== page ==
Whether you are standing back to enjoy the rainbow of colors that make up Plexus No. 29, or inspecting the intricate woven details up close, the artwork is an experience. Artist Gabriel Dawe used almost 80 miles of various colored thread to create this installation piece hanging underneath a skylight in BYU’s Museum of Art.
This piece is Dawe’s largest artwork to date. There is an intentional and unmistakable resemblance to light being split by a prism into a spectrum of colors. The magnitude and fine details inspire a sense of wonder in the viewer, with many facets to look through. Since it is not a projection of light, but rather a physical three-dimensional sculpture, it allows for visual study and mental reflection.
Moving around the sculpture changes the viewer’s experience. Visitors can experience the artwork from above, on the mezzanine level or below, sitting on benches, with each perspective giving new levels of observation.
“Plexus 29 (sic.) is a really cool experience from any angle, because I enjoy watching the shift of colors. I think that the structure should not be viewed from any one single perspective, because in order to truly experience the piece, you need to move around and underneath it,” said senior Nathan Gross.
Actively moving around the exhibit changes how the threads interact with each other and the lighting, both natural and artificial, and produces vibrant excitement from any angle.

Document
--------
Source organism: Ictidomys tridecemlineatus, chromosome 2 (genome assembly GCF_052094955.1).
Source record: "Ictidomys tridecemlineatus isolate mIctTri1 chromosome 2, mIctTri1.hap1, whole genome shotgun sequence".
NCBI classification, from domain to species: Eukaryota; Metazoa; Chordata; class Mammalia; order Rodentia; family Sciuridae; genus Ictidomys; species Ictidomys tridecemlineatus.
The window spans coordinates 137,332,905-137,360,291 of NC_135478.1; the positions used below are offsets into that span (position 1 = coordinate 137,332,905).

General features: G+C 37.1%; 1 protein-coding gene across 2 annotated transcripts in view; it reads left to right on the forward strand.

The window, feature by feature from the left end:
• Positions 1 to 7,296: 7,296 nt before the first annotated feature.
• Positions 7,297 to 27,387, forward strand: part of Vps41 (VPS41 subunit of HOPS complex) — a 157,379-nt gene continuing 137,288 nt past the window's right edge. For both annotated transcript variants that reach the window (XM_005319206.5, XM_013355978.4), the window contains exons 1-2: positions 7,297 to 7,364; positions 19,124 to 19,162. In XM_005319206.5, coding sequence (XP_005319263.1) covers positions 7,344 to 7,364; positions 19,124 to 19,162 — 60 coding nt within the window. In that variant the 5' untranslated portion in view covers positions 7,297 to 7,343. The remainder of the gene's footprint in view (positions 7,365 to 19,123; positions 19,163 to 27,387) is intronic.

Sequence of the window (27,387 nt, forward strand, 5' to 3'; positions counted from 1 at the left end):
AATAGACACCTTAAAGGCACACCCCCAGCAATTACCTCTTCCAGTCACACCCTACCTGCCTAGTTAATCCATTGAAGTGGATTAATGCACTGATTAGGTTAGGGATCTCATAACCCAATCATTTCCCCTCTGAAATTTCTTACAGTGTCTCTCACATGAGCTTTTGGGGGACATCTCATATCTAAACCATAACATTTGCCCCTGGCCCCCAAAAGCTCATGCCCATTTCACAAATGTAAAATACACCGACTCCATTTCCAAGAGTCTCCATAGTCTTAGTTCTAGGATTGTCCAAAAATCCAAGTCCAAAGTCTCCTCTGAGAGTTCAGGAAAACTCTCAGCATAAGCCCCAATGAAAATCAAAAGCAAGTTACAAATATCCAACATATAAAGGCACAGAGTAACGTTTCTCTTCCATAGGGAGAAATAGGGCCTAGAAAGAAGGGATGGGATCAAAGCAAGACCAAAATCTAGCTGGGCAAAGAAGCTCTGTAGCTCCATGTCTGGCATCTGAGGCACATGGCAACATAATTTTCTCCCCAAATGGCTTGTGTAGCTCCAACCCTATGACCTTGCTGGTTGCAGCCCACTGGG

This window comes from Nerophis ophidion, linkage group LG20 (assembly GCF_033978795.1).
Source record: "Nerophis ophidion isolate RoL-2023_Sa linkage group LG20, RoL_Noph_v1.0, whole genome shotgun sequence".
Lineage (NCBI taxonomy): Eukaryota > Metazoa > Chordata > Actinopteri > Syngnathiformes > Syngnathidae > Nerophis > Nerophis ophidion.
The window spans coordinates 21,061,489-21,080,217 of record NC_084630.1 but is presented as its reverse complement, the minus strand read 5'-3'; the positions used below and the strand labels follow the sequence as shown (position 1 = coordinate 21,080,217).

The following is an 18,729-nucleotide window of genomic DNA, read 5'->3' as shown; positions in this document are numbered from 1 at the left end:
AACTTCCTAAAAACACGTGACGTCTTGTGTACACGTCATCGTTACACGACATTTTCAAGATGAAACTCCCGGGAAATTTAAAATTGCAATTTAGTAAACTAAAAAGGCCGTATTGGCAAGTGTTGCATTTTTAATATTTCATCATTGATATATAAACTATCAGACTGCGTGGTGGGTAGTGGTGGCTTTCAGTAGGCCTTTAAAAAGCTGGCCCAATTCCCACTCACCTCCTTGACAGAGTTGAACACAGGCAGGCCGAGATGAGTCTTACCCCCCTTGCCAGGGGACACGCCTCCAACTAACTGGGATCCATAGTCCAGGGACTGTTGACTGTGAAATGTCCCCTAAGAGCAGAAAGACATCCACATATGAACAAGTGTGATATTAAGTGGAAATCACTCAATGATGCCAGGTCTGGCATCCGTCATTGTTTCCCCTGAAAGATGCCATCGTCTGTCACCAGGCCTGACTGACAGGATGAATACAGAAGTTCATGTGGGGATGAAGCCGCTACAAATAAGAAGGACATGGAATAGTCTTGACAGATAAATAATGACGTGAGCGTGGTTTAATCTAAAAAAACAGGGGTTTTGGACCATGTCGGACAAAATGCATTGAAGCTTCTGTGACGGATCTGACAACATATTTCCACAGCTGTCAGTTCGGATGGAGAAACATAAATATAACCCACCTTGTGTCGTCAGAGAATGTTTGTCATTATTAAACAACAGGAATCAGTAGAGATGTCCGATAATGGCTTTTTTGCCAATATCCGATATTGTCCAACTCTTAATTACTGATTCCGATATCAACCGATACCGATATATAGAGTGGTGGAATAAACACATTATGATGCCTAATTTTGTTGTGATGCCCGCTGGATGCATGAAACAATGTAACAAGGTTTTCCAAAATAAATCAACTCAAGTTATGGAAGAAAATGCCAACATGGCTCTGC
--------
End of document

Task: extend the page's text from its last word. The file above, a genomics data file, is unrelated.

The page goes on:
“What I like about this work is it’s very approachable; there’s a universal connection. It helps us to connect to that sense of wonder you have as a child – it bypasses your mind and touches something else,” Dawe said.
The use of rich and bright colors creating a rainbow effect is pleasing and exhilarating no matter where one chooses to view the installation. Just below the height of the hanging filaments are various messages that continue to reinforce the positivity that one feels while seeing the colors through light, including “self-affirmation.” The fact that these messages wrap all around the base of the oculus, the skylight that the thread hangs under, gives the viewer a cyclical message, almost a mantra, that one can read and repeat while walking around the structure.
When planning a trip to see Plexus No. 29, the best time to visit is the early afternoon on a sunnyday, so that all of the brilliant colors shine vividly. The viewer is able to experience the almost ethereal glow that the threads create on the floor beneath.